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Natasha Scripture Headshot

Should We Dumb Ourselves Down?

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I was responding to the ol' "what do you do for a living?" question the other night at some soiree when I stopped myself mid-sentence. It wasn't the crab puff lodged in my throat that made me come to a grinding halt. It was my dependable little friend, intuition. I sometimes ignore her, but she was trying to tell me that I was making the gentleman across from me feel peon-like by listing how many places I had been to in the last four years.

Maybe I got a bit carried away, but I can't help it. I think I have an interesting job and people usually want to know about it. In fact, there was another woman in our circle who kept peppering me with questions about what it is like being an emergency aid worker. "It's like being in a James Bond movie," I said, jokingly. But I do get to travel to places like Swat Valley, ride on helicopters and sleep in tents, so people are naturally a bit curious.

But during this part of the conversation, the guy seemed to sort of shrivel and stand uncomfortably. I can take a hint, so I switched the subject of the conversation to him. What did he do? "I'm a web programmer," he replied in a thick French accent. I don't really know what that means, but I'm sure it's an equally important job. Not wanting to perpetuate his insecurity, or whatever it was, I asked him as many questions as I could think of about his work to display my keen interest. After all, I do use the web a lot, yet I don't really feel like I understand the beast. E.g., Who really "owns" the Internet? How come when I Google myself my website doesn't show up? Is it possible for someone to find out how many times I have checked his Facebook profile?

He replied in a smug, acrimonious way. To make friends, I even considered telling him I had always wished I was a French person, specifically a sexy French woman who was able to tie one of those little Hermes scarves properly around her neck like Brigitte Bardot, but then I decided he wasn't nice enough to be privy to my little fantasy.

These days, however, I rarely ask a man what he does for a living at the very start of the conversation because it sounds so gold-diggerish, especially in New York. But you can only tiptoe around the subject for so long before you run out of things to say. You can only comment on the weather once per conversation, for example, unless you're in England. Then maybe twice. But at some point, you will likely talk about what you do all day long. And your job is likely what you spend most of your time doing (unless, of course, you don't have a job).

In fact, I tried the simple yet direct "are you employed?" question the other day with a man who came up to me at a restaurant. I asked it as kind of a joke, only after we had dodged the what do you do for a living question long enough. Besides, he had invited me to do something in the middle of the day on Wednesday, when most people are working. He laughed and said yes. We then started talking about our jobs, but I noticed some hesitancy on my part, as if I subconsciously wanted to downplay what I do for a living. Perhaps it was my experience the other night which made me feel that some men are intimidated by a woman's success or ambition.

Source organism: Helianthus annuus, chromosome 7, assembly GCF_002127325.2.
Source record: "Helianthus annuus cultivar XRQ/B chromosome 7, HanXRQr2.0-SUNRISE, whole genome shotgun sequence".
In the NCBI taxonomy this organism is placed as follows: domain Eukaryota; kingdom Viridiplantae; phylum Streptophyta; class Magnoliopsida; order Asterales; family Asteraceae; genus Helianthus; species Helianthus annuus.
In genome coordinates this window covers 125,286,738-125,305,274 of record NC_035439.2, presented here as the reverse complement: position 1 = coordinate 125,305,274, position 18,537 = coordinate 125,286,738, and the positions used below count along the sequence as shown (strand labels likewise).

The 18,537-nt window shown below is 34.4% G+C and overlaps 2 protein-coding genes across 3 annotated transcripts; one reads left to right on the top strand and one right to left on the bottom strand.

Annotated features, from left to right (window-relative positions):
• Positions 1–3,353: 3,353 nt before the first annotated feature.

So let me now throw out a contentious question: Should women be dumbing themselves down?

The instinctive answer is: of course not. Who would want to be with a man who didn't want to be with an intelligent woman? Who didn't want his life partner to be actively pursuing her full potential?

Yet it was my great aunt who first got this idea into my head. It was years ago, but I've been thinking about it lately. When I was getting ready to go to graduate school, she said: "Well. You have chosen a career over having a family." I gasped. "No, I haven't -- we can have both! We can have it all!" Of course, she was from an older generation, but she did manage to impart the following bit of advice: "Never let a man know you're smarter than him. He won't want to marry you."

I never followed that advice, and I am not married. But then again, that's probably because I've been too busy and haven't really found anyone I want to marry, not because I blew every man in my midst away with my searing intellect (note: sarcasm).

Thing is, as much as I hear men say they want a smart woman with a career, sometimes I wonder how much they really do. Do they really? I hope they do, but sometimes I feel they'd rather have a sweet, ginger-haired woman who makes Rice Krispie treats and has modest career aspirations, if any.

I guess some men still want to see themselves as the breadwinner and may feel uncomfortable being in the shadow of woman who has made greater career strides, or who would outshine him at a dinner party. What is it they say about man and his ego? Self-importance is man's greatest enemy?

If we flipped the old adage to: behind every great woman, there is a man, I wonder how the 21st century man would feel. Would he be a proud admirer and promoter of his lady's accomplishments or would he stew in bitter discontent? Yet clearly, a man who is intimidated by a smart woman is the wrong kind of man. Isn't it all about "power couples" these days, anyway?

The best life partner is obviously the one who will encourage you to do your best, be your best, bring out your best in you and tell you to reach for the stars. He will also forgive you and love you even more if, on an extremely rare occasion, you do end up asking something dumb like: "How does a carburetor work?"

Because of course, you already know.